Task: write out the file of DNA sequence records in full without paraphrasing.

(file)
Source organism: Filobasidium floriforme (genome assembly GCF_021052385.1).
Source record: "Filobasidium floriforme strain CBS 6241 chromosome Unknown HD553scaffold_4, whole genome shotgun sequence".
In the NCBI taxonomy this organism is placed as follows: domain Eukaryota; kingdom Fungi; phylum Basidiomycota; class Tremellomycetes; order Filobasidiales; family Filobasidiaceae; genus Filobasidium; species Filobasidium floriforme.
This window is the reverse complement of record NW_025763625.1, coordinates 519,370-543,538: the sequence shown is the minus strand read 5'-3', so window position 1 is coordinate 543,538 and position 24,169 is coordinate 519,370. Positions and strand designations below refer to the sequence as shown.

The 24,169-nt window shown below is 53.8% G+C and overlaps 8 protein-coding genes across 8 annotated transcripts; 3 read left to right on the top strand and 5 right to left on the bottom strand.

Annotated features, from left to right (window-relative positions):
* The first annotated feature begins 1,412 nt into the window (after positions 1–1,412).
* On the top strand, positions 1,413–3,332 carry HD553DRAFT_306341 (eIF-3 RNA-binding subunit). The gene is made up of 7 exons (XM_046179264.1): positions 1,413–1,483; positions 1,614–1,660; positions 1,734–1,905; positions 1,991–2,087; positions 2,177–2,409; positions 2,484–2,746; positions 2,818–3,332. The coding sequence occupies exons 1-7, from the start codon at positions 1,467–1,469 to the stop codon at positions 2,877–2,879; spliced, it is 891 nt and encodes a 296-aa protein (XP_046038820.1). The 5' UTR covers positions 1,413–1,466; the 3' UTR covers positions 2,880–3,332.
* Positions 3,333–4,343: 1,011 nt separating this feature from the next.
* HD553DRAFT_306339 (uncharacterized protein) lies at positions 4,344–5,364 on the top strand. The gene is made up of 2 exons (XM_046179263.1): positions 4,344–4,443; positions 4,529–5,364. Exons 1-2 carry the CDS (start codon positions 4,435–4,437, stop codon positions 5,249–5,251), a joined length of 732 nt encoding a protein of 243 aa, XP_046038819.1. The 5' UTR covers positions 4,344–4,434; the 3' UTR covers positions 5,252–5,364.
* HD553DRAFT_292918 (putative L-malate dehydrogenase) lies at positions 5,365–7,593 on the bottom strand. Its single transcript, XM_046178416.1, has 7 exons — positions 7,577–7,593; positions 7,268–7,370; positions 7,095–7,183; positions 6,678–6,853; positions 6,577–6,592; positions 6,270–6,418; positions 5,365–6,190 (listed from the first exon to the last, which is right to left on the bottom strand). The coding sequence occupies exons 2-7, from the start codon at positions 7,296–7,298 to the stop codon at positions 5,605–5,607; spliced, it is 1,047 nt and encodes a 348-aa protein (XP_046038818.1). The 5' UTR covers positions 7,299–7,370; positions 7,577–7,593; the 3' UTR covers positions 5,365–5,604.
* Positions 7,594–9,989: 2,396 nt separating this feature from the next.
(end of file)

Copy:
Source organism: Filobasidium floriforme (genome assembly GCF_021052385.1).
Source record: "Filobasidium floriforme strain CBS 6241 chromosome Unknown HD553scaffold_4, whole genome shotgun sequence".
In the NCBI taxonomy this organism is placed as follows: domain Eukaryota; kingdom Fungi; phylum Basidiomycota; class Tremellomycetes; order Filobasidiales; family Filobasidiaceae; genus Filobasidium; species Filobasidium floriforme.
This window is the reverse complement of record NW_025763625.1, coordinates 519,370-543,538: the sequence shown is the minus strand read 5'-3', so window position 1 is coordinate 543,538 and position 24,169 is coordinate 519,370. Positions and strand designations below refer to the sequence as shown.

The 24,169-nt window shown below is 53.8% G+C and overlaps 8 protein-coding genes across 8 annotated transcripts; 3 read left to right on the top strand and 5 right to left on the bottom strand.

Annotated features, from left to right (window-relative positions):
* The first annotated feature begins 1,412 nt into the window (after positions 1–1,412).
* On the top strand, positions 1,413–3,332 carry HD553DRAFT_306341 (eIF-3 RNA-binding subunit). The gene is made up of 7 exons (XM_046179264.1): positions 1,413–1,483; positions 1,614–1,660; positions 1,734–1,905; positions 1,991–2,087; positions 2,177–2,409; positions 2,484–2,746; positions 2,818–3,332. The coding sequence occupies exons 1-7, from the start codon at positions 1,467–1,469 to the stop codon at positions 2,877–2,879; spliced, it is 891 nt and encodes a 296-aa protein (XP_046038820.1). The 5' UTR covers positions 1,413–1,466; the 3' UTR covers positions 2,880–3,332.
* Positions 3,333–4,343: 1,011 nt separating this feature from the next.
* HD553DRAFT_306339 (uncharacterized protein) lies at positions 4,344–5,364 on the top strand. The gene is made up of 2 exons (XM_046179263.1): positions 4,344–4,443; positions 4,529–5,364. Exons 1-2 carry the CDS (start codon positions 4,435–4,437, stop codon positions 5,249–5,251), a joined length of 732 nt encoding a protein of 243 aa, XP_046038819.1. The 5' UTR covers positions 4,344–4,434; the 3' UTR covers positions 5,252–5,364.
* HD553DRAFT_292918 (putative L-malate dehydrogenase) lies at positions 5,365–7,593 on the bottom strand. Its single transcript, XM_046178416.1, has 7 exons — positions 7,577–7,593; positions 7,268–7,370; positions 7,095–7,183; positions 6,678–6,853; positions 6,577–6,592; positions 6,270–6,418; positions 5,365–6,190 (listed from the first exon to the last, which is right to left on the bottom strand). The coding sequence occupies exons 2-7, from the start codon at positions 7,296–7,298 to the stop codon at positions 5,605–5,607; spliced, it is 1,047 nt and encodes a 348-aa protein (XP_046038818.1). The 5' UTR covers positions 7,299–7,370; positions 7,577–7,593; the 3' UTR covers positions 5,365–5,604.
* Positions 7,594–9,989: 2,396 nt separating this feature from the next.